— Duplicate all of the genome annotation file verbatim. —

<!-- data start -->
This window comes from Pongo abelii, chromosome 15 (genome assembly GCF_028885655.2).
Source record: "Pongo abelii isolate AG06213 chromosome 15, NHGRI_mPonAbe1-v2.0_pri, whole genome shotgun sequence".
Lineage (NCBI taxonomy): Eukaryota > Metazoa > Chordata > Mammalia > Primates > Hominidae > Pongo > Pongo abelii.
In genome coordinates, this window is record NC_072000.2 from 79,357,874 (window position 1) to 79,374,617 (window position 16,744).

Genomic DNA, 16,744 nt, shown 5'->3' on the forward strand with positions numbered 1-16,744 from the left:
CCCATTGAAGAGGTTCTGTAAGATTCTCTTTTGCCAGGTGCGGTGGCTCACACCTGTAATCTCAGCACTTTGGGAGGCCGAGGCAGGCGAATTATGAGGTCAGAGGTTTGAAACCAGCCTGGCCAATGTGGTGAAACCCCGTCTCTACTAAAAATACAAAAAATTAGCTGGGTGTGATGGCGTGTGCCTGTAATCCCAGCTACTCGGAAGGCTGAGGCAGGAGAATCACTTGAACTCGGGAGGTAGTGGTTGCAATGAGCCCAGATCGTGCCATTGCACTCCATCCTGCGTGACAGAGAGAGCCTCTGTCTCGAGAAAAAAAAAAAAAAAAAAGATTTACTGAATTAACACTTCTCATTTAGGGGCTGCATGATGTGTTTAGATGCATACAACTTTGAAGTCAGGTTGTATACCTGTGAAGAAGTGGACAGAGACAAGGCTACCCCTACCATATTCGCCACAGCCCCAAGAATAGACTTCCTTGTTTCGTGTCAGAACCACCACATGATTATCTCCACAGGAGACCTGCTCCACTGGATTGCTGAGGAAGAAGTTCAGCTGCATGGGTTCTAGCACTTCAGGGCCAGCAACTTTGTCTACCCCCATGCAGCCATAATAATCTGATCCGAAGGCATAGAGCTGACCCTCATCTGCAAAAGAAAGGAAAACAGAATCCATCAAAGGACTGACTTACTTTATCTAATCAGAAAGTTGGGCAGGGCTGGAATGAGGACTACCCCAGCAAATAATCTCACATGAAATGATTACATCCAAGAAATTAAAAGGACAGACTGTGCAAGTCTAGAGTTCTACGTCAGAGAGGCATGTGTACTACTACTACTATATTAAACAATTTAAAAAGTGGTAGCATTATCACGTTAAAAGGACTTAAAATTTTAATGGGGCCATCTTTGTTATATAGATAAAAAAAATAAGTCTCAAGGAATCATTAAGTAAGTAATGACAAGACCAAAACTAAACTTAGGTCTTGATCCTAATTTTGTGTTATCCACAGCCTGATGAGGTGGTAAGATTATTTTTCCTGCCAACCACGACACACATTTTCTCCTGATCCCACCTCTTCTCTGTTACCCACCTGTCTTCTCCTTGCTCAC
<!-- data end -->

This window comes from Pongo abelii, chromosome 15 (genome assembly GCF_028885655.2).
Source record: "Pongo abelii isolate AG06213 chromosome 15, NHGRI_mPonAbe1-v2.0_pri, whole genome shotgun sequence".
Lineage (NCBI taxonomy): Eukaryota > Metazoa > Chordata > Mammalia > Primates > Hominidae > Pongo > Pongo abelii.
In genome coordinates, this window is record NC_072000.2 from 79,357,874 (window position 1) to 79,374,617 (window position 16,744).

Genomic DNA, 16,744 nt, shown 5'->3' on the forward strand with positions numbered 1-16,744 from the left:
CCCATTGAAGAGGTTCTGTAAGATTCTCTTTTGCCAGGTGCGGTGGCTCACACCTGTAATCTCAGCACTTTGGGAGGCCGAGGCAGGCGAATTATGAGGTCAGAGGTTTGAAACCAGCCTGGCCAATGTGGTGAAACCCCGTCTCTACTAAAAATACAAAAAATTAGCTGGGTGTGATGGCGTGTGCCTGTAATCCCAGCTACTCGGAAGGCTGAGGCAGGAGAATCACTTGAACTCGGGAGGTAGTGGTTGCAATGAGCCCAGATCGTGCCATTGCACTCCATCCTGCGTGACAGAGAGAGCCTCTGTCTCGAGAAAAAAAAAAAAAAAAAAGATTTACTGAATTAACACTTCTCATTTAGGGGCTGCATGATGTGTTTAGATGCATACAACTTTGAAGTCAGGTTGTATACCTGTGAAGAAGTGGACAGAGACAAGGCTACCCCTACCATATTCGCCACAGCCCCAAGAATAGACTTCCTTGTTTCGTGTCAGAACCACCACATGATTATCTCCACAGGAGACCTGCTCCACTGGATTGCTGAGGAAGAAGTTCAGCTGCATGGGTTCTAGCACTTCAGGGCCAGCAACTTTGTCTACCCCCATGCAGCCATAATAATCTGATCCGAAGGCATAGAGCTGACCCTCATCTGCAAAAGAAAGGAAAACAGAATCCATCAAAGGACTGACTTACTTTATCTAATCAGAAAGTTGGGCAGGGCTGGAATGAGGACTACCCCAGCAAATAATCTCACATGAAATGATTACATCCAAGAAATTAAAAGGACAGACTGTGCAAGTCTAGAGTTCTACGTCAGAGAGGCATGTGTACTACTACTACTATATTAAACAATTTAAAAAGTGGTAGCATTATCACGTTAAAAGGACTTAAAATTTTAATGGGGCCATCTTTGTTATATAGATAAAAAAAATAAGTCTCAAGGAATCATTAAGTAAGTAATGACAAGACCAAAACTAAACTTAGGTCTTGATCCTAATTTTGTGTTATCCACAGCCTGATGAGGTGGTAAGATTATTTTTCCTGCCAACCACGACACACATTTTCTCCTGATCCCACCTCTTCTCTGTTACCCACCTGTCTTCTCCTTGCTCAC